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Special Olympics curlers head to nationals

It’s been quite a year already for local curlers. With the likes of the Kendra Lilly and Tracy Horgan rinks preparing for national championships, the road has been paved.
The Sudbury Special Olympics curling team, from left: Jason Blais, Tricia Leonard, Paul Logan, Odette St. Gelais and Kenny Beauvais. Photo by Laurel Myers

It’s been quite a year already for local curlers. With the likes of the Kendra Lilly and Tracy Horgan rinks preparing for national championships, the road has been paved.

It’s a path that Paul Logan, Jason Blais, Kenny Beauvais, Tricia Leonard and Odette St. Gelais are following. The five local athletes will head west in late February as one of two Ontario teams, which will compete at the 2012 Special Olympics Canada Winter Games in St. Albert, Alta.

“Last year in Thunder Bay, we lost in the finals (6-4), but qualified for the Winter Games at that time,” Beauvais said. “That was probably our best event.”

In a decade or so of regional competitions with other Special Olympic athletes, the Sudbury squad have tasted defeat only a handful of times, though the upcoming Winter Games represents their first breakthrough at that level.

At the age of 43, Logan serves as team skip, with a dozen years of curling experience to draw on. “I have to call the shots and know where to put the broom,” he said before practice Monday afternoon. “I like a lot of rocks in play, with guards out front and some rocks in the house.”

The team’s notable improvement over the years should hardly come as a surprise, given some of the local curling mentorship the group is receiving. A member of the Canadian Olympic hockey team in 1956 in Cortina d’Ampezzo (Italy), Jim Logan (Paul’s father) first became involved with Special Olympics athletes roughly a decade ago, despite no experience with the sport of curling.

“The first year Paul started curling, the coach quit and they had no one else to take over,” Logan said. “Fortunately, Louise (his daughter) and my son-in-law Lee (Toner) are both avid curlers, so I said I would take over as general manager and they could teach the curling.”

The arrangemente seems to be working, as each cog in this curling wheel fulfills their assigned role.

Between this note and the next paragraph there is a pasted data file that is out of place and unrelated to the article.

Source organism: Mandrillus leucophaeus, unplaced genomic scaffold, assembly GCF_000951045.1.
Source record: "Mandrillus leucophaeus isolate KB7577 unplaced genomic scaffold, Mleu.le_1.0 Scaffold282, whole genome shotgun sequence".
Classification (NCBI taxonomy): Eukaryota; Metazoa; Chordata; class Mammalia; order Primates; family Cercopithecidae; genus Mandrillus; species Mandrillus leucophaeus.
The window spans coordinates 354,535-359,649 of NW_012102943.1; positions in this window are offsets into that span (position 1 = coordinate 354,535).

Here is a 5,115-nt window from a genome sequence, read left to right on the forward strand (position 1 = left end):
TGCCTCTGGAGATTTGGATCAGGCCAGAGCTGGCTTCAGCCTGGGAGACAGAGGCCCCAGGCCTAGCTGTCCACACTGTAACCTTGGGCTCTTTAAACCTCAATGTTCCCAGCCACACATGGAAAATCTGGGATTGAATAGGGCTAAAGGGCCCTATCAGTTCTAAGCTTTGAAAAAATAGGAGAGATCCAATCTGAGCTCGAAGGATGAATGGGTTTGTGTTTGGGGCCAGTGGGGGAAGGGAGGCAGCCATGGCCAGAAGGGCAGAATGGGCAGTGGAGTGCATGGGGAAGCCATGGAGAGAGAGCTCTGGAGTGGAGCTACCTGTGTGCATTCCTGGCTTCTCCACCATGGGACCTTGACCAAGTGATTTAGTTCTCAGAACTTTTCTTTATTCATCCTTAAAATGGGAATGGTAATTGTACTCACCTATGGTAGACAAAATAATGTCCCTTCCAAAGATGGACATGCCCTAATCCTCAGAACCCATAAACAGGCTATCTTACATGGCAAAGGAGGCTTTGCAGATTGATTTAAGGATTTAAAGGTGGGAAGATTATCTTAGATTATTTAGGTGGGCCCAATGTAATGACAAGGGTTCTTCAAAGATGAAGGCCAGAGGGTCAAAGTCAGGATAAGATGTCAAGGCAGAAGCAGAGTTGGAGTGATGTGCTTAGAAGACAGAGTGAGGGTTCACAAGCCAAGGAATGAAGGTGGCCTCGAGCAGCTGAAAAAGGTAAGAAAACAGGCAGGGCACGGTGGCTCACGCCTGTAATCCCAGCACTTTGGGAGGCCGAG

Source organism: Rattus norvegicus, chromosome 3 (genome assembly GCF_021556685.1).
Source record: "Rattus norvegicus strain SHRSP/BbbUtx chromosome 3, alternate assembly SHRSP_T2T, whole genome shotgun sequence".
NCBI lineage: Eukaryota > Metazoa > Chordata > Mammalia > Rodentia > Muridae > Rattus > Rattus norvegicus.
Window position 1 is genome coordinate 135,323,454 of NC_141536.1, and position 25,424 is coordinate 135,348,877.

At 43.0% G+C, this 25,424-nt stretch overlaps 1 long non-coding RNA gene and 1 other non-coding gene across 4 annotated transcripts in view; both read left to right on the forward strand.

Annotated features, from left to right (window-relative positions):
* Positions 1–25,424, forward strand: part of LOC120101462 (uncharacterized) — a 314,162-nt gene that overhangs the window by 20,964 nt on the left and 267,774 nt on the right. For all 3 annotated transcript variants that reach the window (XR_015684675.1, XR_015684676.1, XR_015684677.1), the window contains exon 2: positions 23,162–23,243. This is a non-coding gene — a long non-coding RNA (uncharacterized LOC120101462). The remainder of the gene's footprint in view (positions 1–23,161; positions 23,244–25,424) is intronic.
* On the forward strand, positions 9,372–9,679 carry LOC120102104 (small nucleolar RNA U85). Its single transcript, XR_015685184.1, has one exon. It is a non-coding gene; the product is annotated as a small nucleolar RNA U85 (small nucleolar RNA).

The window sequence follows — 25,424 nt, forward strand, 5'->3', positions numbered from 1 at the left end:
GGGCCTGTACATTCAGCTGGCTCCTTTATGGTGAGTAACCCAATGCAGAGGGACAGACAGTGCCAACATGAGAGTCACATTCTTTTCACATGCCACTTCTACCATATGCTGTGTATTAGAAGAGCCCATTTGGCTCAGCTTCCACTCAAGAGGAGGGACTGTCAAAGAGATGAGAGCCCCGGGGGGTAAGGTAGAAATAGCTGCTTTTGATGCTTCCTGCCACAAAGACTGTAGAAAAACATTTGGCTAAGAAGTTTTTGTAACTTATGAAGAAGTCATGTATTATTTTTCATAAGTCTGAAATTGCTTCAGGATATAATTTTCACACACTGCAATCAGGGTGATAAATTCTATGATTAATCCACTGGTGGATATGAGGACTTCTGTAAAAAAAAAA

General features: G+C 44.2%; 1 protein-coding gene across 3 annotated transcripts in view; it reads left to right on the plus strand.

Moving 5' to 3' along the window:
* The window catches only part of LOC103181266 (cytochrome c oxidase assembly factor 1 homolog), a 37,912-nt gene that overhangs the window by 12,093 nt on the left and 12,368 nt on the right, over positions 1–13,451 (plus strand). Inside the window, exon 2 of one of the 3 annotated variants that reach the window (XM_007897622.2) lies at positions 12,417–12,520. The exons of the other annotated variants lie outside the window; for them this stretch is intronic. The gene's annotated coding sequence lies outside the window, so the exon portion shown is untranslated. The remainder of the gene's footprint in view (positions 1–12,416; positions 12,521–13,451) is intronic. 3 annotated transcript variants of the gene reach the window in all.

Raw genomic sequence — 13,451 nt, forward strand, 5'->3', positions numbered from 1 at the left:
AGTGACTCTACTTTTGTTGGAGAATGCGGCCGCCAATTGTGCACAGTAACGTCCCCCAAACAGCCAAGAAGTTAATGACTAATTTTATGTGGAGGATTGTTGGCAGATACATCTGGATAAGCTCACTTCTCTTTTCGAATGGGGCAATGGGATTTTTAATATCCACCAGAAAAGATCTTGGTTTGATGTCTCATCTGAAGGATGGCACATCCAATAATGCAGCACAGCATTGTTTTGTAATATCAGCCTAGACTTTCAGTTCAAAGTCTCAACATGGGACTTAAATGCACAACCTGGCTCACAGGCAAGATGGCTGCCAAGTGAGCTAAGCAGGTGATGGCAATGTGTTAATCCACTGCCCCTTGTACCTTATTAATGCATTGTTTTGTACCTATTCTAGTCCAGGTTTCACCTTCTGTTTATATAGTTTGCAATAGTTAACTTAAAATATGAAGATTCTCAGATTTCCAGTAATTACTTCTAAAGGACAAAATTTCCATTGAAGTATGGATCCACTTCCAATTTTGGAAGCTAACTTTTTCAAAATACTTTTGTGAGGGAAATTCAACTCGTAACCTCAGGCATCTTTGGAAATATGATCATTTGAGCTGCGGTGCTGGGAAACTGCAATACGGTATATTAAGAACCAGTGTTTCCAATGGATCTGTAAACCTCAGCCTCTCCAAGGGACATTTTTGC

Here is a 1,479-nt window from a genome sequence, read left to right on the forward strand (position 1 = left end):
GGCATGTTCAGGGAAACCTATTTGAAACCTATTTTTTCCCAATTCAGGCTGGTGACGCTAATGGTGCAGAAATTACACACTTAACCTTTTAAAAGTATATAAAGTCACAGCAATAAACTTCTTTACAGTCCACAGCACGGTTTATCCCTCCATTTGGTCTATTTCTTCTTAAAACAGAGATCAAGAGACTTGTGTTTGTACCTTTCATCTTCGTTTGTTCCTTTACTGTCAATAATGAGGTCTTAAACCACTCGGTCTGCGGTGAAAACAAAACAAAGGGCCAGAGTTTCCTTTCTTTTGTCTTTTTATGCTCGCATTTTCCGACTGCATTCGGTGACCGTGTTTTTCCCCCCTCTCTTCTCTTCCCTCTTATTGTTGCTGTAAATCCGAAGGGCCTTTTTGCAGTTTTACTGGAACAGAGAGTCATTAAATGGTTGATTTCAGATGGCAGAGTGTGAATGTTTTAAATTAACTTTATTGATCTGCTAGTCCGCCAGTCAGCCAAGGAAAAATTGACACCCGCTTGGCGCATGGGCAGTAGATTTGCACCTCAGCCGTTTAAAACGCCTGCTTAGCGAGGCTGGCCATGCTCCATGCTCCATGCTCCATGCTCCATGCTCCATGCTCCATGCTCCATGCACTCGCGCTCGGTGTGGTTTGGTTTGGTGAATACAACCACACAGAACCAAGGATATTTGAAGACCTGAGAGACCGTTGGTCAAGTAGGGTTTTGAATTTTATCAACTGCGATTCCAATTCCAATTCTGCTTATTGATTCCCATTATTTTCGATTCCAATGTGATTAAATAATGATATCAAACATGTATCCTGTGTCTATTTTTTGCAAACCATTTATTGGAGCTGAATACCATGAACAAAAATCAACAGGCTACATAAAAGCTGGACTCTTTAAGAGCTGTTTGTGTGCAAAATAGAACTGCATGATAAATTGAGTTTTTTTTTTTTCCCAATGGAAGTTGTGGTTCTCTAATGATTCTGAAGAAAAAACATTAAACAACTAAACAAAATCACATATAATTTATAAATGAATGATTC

“I have heavy hitting capabilities — they keep me for that purpose,” Blais, the team’s vice, said.
Blais has travelled to a national championship once before as a swimmer but said he wanted to try something different. “It’s one of those sports that I liked as soon as I started playing.”

At second, Beauvais knows that he is counted on often to move the rocks those few critical feet. “It’s good to know when to sweep and when not to sweep.” 

Despite his role as skip, Logan is likely the most quiet of the group, according to Beauvais, seldom screaming out instructions that would echo throughout the rink.

With a decade of curling background under his belt, Beauvais said he is anxious for the challenge that awaits he and his mates. 

“We play the same teams every year and in 10 years, we’ve probably only lost three games,” he said. “It will be good to have more competition.”

Sharing the role of lead, Leonard and St. Gelais set the tone for each and every end, giving the rest of the team something to work with.

“I’m supposed to put my rocks not on the circle, just in front of the house, but sometimes it happens that they go in the house,” St. Gelais said. 

At 50 years of age, St. Gelais is not only the elder statesman of the group, but also the most experienced curler, having first taken up the sport from 1990 through to 2003 as a member at the Falconbridge Curling Club.

Still, she acknowledged there is more to learn. “This year, I’ve started watching curling on TV more. It helps to teach me how to do my turns better.”

For Leonard, this championship will be extra special as she dedicates her competition to her mother, who recently passed away. “Curling is in my family genes. My dad used to curl, and my mom and my aunt.”

Posted by Laurel Myers